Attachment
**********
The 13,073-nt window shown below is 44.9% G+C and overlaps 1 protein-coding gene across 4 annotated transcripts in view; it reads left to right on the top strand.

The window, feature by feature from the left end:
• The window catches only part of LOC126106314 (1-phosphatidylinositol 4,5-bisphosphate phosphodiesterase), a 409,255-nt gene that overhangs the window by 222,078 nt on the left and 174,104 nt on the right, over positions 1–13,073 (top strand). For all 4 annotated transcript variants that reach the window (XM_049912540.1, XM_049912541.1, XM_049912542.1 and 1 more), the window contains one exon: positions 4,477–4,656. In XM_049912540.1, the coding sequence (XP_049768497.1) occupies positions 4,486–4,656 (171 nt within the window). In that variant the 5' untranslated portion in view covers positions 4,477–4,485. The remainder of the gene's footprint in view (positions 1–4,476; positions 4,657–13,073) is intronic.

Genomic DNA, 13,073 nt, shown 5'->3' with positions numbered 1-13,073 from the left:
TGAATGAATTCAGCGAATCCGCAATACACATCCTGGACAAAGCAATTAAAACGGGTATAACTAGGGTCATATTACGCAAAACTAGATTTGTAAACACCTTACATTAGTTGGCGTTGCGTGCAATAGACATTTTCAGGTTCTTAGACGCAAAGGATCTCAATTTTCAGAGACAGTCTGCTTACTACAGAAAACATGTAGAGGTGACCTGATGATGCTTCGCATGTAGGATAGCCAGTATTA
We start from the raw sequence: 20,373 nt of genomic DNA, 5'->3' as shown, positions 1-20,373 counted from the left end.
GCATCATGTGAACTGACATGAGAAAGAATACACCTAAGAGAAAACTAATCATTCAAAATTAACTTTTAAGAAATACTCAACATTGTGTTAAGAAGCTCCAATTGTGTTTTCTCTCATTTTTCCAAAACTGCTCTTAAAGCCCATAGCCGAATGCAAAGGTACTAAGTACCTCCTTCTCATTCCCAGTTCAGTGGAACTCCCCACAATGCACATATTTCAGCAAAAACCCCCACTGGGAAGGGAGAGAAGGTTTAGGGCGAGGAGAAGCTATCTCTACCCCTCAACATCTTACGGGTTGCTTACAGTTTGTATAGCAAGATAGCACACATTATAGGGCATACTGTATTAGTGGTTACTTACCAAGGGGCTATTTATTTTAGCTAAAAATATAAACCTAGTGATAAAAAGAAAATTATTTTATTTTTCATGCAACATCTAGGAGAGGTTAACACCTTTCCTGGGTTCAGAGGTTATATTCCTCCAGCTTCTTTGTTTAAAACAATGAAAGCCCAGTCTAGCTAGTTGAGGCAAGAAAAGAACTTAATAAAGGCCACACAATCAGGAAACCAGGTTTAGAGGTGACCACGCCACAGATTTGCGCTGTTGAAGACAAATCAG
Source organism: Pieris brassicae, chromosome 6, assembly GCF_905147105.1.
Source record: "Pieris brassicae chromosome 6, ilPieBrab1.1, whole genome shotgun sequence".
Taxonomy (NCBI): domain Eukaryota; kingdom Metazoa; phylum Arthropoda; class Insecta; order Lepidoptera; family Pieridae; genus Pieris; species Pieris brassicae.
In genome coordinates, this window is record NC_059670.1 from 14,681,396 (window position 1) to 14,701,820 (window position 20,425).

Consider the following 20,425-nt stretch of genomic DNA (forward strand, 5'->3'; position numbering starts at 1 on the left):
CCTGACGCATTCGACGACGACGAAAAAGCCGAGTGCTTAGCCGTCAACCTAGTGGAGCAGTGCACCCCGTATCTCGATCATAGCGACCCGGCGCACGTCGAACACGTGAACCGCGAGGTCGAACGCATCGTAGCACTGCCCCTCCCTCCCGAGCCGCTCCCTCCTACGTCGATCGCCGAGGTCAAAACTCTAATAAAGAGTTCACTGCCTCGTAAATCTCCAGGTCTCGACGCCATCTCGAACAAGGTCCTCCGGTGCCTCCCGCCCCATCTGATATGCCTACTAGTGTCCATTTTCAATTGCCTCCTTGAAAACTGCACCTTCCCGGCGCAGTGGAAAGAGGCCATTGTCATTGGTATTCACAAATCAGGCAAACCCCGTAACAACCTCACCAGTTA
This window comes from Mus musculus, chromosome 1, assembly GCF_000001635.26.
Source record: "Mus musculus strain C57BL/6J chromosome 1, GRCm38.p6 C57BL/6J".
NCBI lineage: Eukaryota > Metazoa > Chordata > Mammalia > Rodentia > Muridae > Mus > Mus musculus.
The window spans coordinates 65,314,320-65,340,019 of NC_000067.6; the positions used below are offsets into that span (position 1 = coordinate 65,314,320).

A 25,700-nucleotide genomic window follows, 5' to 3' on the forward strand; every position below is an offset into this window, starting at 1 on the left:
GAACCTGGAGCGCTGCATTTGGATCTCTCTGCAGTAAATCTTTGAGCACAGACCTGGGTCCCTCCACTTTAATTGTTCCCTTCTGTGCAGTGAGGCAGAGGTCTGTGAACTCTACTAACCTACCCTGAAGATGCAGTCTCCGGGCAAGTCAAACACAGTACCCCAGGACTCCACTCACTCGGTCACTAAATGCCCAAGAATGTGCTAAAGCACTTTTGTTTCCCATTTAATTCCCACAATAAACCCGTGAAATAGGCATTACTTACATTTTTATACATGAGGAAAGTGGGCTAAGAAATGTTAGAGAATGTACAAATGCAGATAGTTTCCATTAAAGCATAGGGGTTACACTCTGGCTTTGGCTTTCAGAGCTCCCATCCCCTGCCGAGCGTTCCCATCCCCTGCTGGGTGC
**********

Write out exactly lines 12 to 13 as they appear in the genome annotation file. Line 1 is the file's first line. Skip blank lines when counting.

Consider the following 20,425-nt stretch of genomic DNA (forward strand, 5'->3'; position numbering starts at 1 on the left):
CCTGACGCATTCGACGACGACGAAAAAGCCGAGTGCTTAGCCGTCAACCTAGTGGAGCAGTGCACCCCGTATCTCGATCATAGCGACCCGGCGCACGTCGAACACGTGAACCGCGAGGTCGAACGCATCGTAGCACTGCCCCTCCCTCCCGAGCCGCTCCCTCCTACGTCGATCGCCGAGGTCAAAACTCTAATAAAGAGTTCACTGCCTCGTAAATCTCCAGGTCTCGACGCCATCTCGAACAAGGTCCTCCGGTGCCTCCCGCCCCATCTGATATGCCTACTAGTGTCCATTTTCAATTGCCTCCTTGAAAACTGCACCTTCCCGGCGCAGTGGAAAGAGGCCATTGTCATTGGTATTCACAAATCAGGCAAACCCCGTAACAACCTCACCAGTTA